I’m a city girl through and through, so when my husband suggested we begin growing our own food, I knew I’d be completely out of my element. I had never even been able to keep a plant alive inside of our house! He was persistent, and with random bacterial breakouts threatening my salads, I became a reluctant gardener.
We started small, at first, planting herbs in potted containers on our patio from small plants we bought from a local nursery and the farmer’s market. They flourished, as did my interest and confidence and we began studying horticulture from the local extension office (not as scary as it seems). The following season, we started our seeds in egg crates, we put two raised “flower” beds in our backyard and since then, we have been able to feed our family for weeks if not months out of the year.
Knowing that we can grow our own food, is so empowering! Our kids our proud of their efforts too and enjoy planting (what kid doesn’t enjoy digging?) and harvesting. The food is so much more delicious—it is crisp, flavorful, and bold. We no longer have to worry about what our vegetables have been sprayed with, how long ago it was harvested or where it came from—because we are overseeing it!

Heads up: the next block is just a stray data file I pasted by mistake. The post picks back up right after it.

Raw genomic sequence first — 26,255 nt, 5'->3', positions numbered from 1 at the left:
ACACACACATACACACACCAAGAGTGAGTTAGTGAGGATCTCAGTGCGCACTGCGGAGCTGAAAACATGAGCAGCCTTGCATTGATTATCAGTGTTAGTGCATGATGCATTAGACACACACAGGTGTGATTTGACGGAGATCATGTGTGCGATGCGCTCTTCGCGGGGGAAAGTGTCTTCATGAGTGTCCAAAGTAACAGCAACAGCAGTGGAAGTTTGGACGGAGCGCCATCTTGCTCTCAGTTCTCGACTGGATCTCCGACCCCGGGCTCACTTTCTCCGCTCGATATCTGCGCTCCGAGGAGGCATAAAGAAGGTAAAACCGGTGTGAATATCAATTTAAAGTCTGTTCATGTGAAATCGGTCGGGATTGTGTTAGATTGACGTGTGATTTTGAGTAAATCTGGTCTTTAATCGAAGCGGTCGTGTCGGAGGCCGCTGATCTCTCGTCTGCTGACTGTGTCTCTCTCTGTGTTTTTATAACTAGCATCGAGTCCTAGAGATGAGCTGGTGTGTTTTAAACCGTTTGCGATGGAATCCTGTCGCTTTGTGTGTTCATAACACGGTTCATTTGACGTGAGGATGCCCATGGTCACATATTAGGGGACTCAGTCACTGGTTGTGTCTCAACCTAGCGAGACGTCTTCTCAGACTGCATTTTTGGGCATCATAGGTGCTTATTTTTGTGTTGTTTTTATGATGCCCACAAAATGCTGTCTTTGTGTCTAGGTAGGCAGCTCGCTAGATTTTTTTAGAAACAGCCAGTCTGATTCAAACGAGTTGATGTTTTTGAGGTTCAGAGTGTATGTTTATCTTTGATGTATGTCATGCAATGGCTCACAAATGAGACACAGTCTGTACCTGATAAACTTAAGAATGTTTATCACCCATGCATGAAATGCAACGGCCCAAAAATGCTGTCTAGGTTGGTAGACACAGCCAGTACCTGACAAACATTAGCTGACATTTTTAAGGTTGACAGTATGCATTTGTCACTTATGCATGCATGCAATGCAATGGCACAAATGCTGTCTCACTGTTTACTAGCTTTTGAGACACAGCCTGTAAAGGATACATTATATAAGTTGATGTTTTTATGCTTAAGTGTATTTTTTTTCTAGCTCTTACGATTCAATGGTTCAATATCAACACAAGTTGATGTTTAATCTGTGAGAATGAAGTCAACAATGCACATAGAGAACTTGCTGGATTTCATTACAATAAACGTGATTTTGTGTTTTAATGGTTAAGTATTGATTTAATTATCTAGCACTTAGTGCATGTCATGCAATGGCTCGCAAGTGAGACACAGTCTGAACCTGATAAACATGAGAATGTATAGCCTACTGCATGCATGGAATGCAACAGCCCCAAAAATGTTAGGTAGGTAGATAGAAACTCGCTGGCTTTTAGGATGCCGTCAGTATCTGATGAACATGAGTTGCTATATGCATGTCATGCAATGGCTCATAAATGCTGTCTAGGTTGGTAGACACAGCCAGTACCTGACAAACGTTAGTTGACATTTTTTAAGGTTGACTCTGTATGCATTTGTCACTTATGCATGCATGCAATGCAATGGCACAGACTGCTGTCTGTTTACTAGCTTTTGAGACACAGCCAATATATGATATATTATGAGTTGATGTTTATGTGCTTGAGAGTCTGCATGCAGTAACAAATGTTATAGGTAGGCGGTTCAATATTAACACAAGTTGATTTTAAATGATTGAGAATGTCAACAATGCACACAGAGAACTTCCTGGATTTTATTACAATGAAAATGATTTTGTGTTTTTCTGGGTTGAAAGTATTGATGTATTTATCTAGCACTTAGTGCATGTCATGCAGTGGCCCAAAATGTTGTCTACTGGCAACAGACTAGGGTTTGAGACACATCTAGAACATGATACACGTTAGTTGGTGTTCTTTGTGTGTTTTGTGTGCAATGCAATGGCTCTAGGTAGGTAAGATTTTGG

As in most aspects of our lives, we’ve had a few set backs: beetles attacking our cucumbers, running out of water in our rain barrel, or the ever dreaded blossom rot. But I have to agree with renowned gardener and author, Janet Kilburn Phillips, “There are no gardening mistakes, only experiments.” I most definitely do not have a green thumb so we use these challenges as a learning opportunity and grow.
Here are a few of the tools I swear by:
1. Gloves. In my opinion, there is nothing worse than ruining a French Manicure…or touching an unknown substance. I’m more likely to use a cute pair that are specifically designed for me, and my kids and husband are much less likely to use them and then lose one.
2. Rain barrel. I like to believe I can live off of the grid (minus the French Manicure of course), so utilizing rain water from my roof just makes watering our garden feel more GREEN. We have graduated to self watering beds, however, Kansas summers still make this a necessity.
3. Compost. We made our own compost bin from a huge pickle barrel for the outside, and bought a nice shiny bin with charcoal liner to neutralize smells for our kitchen. Any unused portion of vegetable (minus seeds), paper shreds, egg shells, coffee grounds, etc. we throw into our compost.
4. Mason jars. Canning takes our gardening to an entirely different level and yields us the best salsa and spaghetti sauce ever! If I can’t freeze it, I make a plan to can.
5. Sharing. We plant an extra row for neighbors, food banks, our sanitation specialist, our post office worker and work clients.
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